Applicants had to pay a Rp 100,000 administration fee. In three months, about 2,000 drivers were recruited but the office was then abandoned. UberJEK was relaunched in May 2016 with the aim of serving areas not covered by GO-JEK, Grab and Uber. Aris had a policy of no uniforms or identifying helmets, purportedly to spare drivers from occupational embarrassment. He told the press his aim was to have the word ojek (motorcycle taxi) included in the Oxford English Dictionary. He also promised a lucky prize draw of millions of mobile phones for new customers. The business failed, prompting allegations it was just a scam to get registration money from drivers.
Indonesian Cinderella Story
Earlier this year, Aris read about Jan Zakobielski, a young German man who operates Cinderella Escorts, a prostitution website that infamously auctioned an 18-year-old Romanian woman’s virginity to a Hong Kong businessman for US$2.4 million.
Eager to emulate and achieve financial success, Aris realised he could not operate an online prostitution business in Indonesia so he gave it a veneer of religious respectability by presenting it as a matchmaking service based on Islamic law. He also thought it would be more acceptable if packaged as part of a political party’s effort to combat poverty and adultery.
Obesity Slimming Sex Party
On the same day that nikahsirri.com went online, Aris launched his own political party, Partai Ponsel (Cellular Phone Party) at his rented house at an Air Force compound in Bekasi. Some journalists covering the event thought it was a joke when the party’s name was revealed to be an acronym for Partai Pelangsingan Obesitas Negara, Startup Ekonomi Luar Biasa (State Obesity Slimming Party, Extraordinary Startup Economy). It soon became clear the party was just a means of promoting online prostitution.
The party claims it would combat “excessively obese government bureaucracy” by reducing the number of civil servants, institutions and regulations that waste people’s time and tax money. Other aspects of its manifesto are more unusual. “While other parties tackle the nation’s complicated problems using intuition, Partai Ponsel applies chaos theory and quantum mechanics,” declares its website, which also contains references to Star Trek.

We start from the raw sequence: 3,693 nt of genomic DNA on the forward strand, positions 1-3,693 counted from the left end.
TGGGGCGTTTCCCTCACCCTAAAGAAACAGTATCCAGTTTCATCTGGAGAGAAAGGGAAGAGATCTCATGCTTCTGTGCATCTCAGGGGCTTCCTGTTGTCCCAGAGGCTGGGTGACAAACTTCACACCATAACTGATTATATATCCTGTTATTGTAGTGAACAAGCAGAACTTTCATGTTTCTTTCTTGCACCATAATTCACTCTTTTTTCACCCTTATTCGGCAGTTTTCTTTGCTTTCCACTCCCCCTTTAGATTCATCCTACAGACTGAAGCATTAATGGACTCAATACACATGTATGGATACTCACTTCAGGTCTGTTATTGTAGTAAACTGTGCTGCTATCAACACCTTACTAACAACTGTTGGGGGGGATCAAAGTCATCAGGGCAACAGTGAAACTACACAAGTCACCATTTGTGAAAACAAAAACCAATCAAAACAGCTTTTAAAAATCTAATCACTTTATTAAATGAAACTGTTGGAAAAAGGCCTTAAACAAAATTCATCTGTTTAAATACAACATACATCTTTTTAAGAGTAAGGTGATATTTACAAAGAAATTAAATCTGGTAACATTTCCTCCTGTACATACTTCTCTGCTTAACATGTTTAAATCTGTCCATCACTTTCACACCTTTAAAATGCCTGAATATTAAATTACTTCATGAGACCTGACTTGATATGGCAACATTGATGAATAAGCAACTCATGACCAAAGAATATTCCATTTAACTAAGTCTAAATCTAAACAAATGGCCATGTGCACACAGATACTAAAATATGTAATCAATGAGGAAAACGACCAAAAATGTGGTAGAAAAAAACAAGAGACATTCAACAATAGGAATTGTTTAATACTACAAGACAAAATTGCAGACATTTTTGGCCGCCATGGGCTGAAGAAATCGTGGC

Aris said Partai Ponsel was openly doing business through nikahsirri.com to fund its activities without having to resort to corruption.
The party promotes polygamy, virgin auctions and “sexual justice” as ways of narrowing the gap between Indonesia’s rich and poor.
Aris equated monogamy to communism because both are grounded in the principle of equality, whereas polygamy is closer to human nature and permitted by Allah.
He said a virginity auction would provide a “dowry” of at least Rp 20 million, giving a poor family sufficient capital to set up a food stall or buy a rice field, thereby reducing unemployment and increasing social justice. “At the moment, virginity in Indonesia is priced too cheaply,” he wrote. “Virginity is a valuable asset of a girl … but it is given freely to a boyfriend who is skilled in seduction or has plied her with alcohol. The girl’s family gets nothing, except shame, because their child has committed adultery, and obscene photos often go viral on the internet.”
Such views outraged women’s and children’s rights groups, but Aris said Indonesia is weak because its people have “embraced a hypocritical, puritanical form of Islam towards sexuality”. He claimed “the hegemony of puritanism” has made Indonesians too hypocritical to acknowledge that the nation’s red-and-white flag symbolizes the blood of newborn babies and the sperm of their fathers.
Partai Ponsel even states that racism and religious intolerance would cease if all Indonesians were more willing to practice mixed-race and inter-faith marriages. The party calls for a “bonobo revolution” – the bonobo being a rare primate in the Congo that uses sex to resolve conflict – because people will not be interested in fighting if they have enough sex.
Ponsel’s website says the party does not care if it is labelled as brutal, vulgar or disrespectful, as it is better to swallow the bitterness of honesty, rather than the sweetness of hypocrisy.
Aris’s wife Rani told reporters her husband had become about 10 percent insane as a result of losing his money in the 2008 election, leading to his controversial activities. She publicly apologized for his errors and said she would be unable to support her children if he remains incarcerated. Police said Aris showed no signs of insanity during interrogation.
Offline, nikah sirri has long been part of Indonesian culture, often as a means of allowing philandering men to take extra wives. It has nothing to do with wealth redistribution or prosperity. Encouraging poor families to sell their daughters for short-term financial gain usually backfires when marriages end in divorce and the money runs out.